[ppml] Effects of explosive routing table growth on ISP behavior

Ted Mittelstaedt tedm at ipinc.net
Wed Oct 31 17:02:41 EDT 2007

>-----Original Message-----
>From: ppml-bounces at arin.net [mailto:ppml-bounces at arin.net]On Behalf Of
>Scott Leibrand
>Sent: Wednesday, October 31, 2007 12:23 PM
>To: Brian Johnson
>Cc: ppml at arin.net
>Subject: Re: [ppml] Effects of explosive routing table growth on ISP
>Brian Johnson wrote:
>> This is true today; I can break-up my ARIN allocation and advertise
>> longer prefixes down to a point where I will lose some network
>> reachability. Actually, we should remove the language from the IPv6
>> policy that indicates anything about advertising the "covering
>> aggregate" unless we are willing to cede that all assignments will
>> remain purely hierarchical in nature. So anyone who multi-homes will
>> have to get an assignment from a RIR to maintain reachability.
>I don't think that's true.  Today, anything you advertise in IPv4 down 
>to a /24 will be accepted more or less by everyone.  However, that's 
>only a convenience for optimal TE.  In order to just maintain 
>reachability, all you really need is for your upstreams (all your 
>transit providers and all their transit providers) to accept your 
>deaggregated routes from you and from each other.  The rest of the world 
>need only accept the RIR-assignment-size covering aggregate, route the 
>traffic toward one of your transit providers, and then let the 
>more-specifics take over when they hand the traffic off to them.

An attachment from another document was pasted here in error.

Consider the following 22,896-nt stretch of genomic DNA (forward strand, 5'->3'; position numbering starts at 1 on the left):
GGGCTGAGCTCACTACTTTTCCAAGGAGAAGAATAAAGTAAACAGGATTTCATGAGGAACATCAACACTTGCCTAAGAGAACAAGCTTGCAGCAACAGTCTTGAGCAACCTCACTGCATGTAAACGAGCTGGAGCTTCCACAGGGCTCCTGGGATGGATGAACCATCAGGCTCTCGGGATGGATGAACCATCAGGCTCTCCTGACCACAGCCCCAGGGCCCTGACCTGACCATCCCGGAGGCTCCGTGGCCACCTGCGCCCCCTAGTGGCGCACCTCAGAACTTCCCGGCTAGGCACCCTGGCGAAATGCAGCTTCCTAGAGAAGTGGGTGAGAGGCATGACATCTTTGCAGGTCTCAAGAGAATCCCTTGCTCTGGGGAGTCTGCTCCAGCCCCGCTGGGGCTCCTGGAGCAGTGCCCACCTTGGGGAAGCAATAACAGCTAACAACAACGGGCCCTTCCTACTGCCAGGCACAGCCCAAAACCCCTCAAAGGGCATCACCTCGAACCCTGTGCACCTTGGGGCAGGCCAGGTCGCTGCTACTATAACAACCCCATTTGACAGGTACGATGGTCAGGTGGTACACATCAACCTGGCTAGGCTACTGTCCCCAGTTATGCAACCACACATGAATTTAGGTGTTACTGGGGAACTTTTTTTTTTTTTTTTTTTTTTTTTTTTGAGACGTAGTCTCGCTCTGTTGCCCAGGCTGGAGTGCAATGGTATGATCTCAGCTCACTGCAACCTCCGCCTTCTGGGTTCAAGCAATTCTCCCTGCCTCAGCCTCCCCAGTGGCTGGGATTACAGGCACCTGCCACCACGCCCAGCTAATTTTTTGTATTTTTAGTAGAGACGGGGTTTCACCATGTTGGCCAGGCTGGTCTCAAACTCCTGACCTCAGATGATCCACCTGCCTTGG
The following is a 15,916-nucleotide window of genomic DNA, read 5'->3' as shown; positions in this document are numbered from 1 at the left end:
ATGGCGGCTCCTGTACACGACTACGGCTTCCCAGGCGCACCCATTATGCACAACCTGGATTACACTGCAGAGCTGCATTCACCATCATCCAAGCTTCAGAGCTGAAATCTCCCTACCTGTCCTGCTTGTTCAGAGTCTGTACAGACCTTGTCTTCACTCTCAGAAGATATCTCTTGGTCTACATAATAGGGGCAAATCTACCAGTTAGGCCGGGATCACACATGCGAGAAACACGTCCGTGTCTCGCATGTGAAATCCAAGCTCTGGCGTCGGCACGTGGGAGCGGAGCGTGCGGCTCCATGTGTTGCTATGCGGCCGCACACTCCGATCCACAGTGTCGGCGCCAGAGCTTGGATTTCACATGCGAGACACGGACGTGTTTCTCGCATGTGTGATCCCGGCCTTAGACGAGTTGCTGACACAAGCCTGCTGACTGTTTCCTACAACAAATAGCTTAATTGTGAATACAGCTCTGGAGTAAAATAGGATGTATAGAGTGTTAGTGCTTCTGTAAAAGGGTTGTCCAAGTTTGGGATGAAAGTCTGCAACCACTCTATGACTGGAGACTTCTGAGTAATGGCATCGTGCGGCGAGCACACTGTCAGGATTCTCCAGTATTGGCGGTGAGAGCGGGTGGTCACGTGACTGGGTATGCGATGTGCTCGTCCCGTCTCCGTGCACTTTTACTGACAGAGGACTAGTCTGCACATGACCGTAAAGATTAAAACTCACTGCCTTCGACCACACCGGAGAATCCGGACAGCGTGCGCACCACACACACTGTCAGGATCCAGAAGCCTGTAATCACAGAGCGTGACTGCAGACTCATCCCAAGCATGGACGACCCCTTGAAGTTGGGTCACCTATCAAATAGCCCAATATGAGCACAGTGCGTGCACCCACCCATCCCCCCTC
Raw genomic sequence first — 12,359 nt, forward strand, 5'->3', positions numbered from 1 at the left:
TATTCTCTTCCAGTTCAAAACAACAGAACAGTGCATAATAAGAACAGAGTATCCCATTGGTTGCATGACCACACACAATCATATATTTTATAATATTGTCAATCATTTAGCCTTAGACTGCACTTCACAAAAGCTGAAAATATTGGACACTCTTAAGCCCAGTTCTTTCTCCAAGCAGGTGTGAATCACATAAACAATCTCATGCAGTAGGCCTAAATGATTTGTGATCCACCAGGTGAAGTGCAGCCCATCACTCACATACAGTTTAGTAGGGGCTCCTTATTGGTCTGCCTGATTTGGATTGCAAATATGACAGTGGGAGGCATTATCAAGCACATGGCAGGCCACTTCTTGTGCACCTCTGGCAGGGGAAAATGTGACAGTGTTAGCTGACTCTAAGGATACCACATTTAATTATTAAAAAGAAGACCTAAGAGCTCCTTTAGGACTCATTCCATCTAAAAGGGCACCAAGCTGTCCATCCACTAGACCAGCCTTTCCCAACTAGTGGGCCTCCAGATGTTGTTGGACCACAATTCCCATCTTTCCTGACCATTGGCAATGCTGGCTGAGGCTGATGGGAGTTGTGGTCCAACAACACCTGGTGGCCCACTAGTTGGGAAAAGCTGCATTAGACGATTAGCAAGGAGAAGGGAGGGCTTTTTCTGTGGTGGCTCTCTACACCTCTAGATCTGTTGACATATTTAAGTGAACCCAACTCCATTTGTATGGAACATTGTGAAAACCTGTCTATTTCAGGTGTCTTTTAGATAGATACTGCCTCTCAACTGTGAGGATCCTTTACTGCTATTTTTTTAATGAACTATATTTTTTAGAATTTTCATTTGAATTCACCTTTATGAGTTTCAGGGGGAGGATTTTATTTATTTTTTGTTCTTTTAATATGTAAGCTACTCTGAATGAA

But But But...

Suppose you have an ISP who has a /20.

He has 3 NOCs.  The first has a /21 assigned, the second and
3rd each have /22's, all of these are out of this /20

The 3 NOCs are fully meshed for failover redundancy in case one
of the providers tanks it, and he has a feed from each NOC
to a transit provider.

He starts out advertising the aggregate /20 to all 3 transit
providers.  But he then finds out that most of the destinations
on the Internet favor 1 transit provider and so most of his
traffic is coming in to 1 of the NOCs and being sent over
the mesh failover links.

He doesen't like this - so he splits the /20 advertisement into
3 advertisements, a /21 and 2 /22's and advertises all 4 out
of each NOC, with prepending on the advertisements that are
not for that specific NOC, (the 4th being the aggregated /20)

If the rest of the world starts filtering out his RIR-assignment
size, then won't his load balancing go right out the window?


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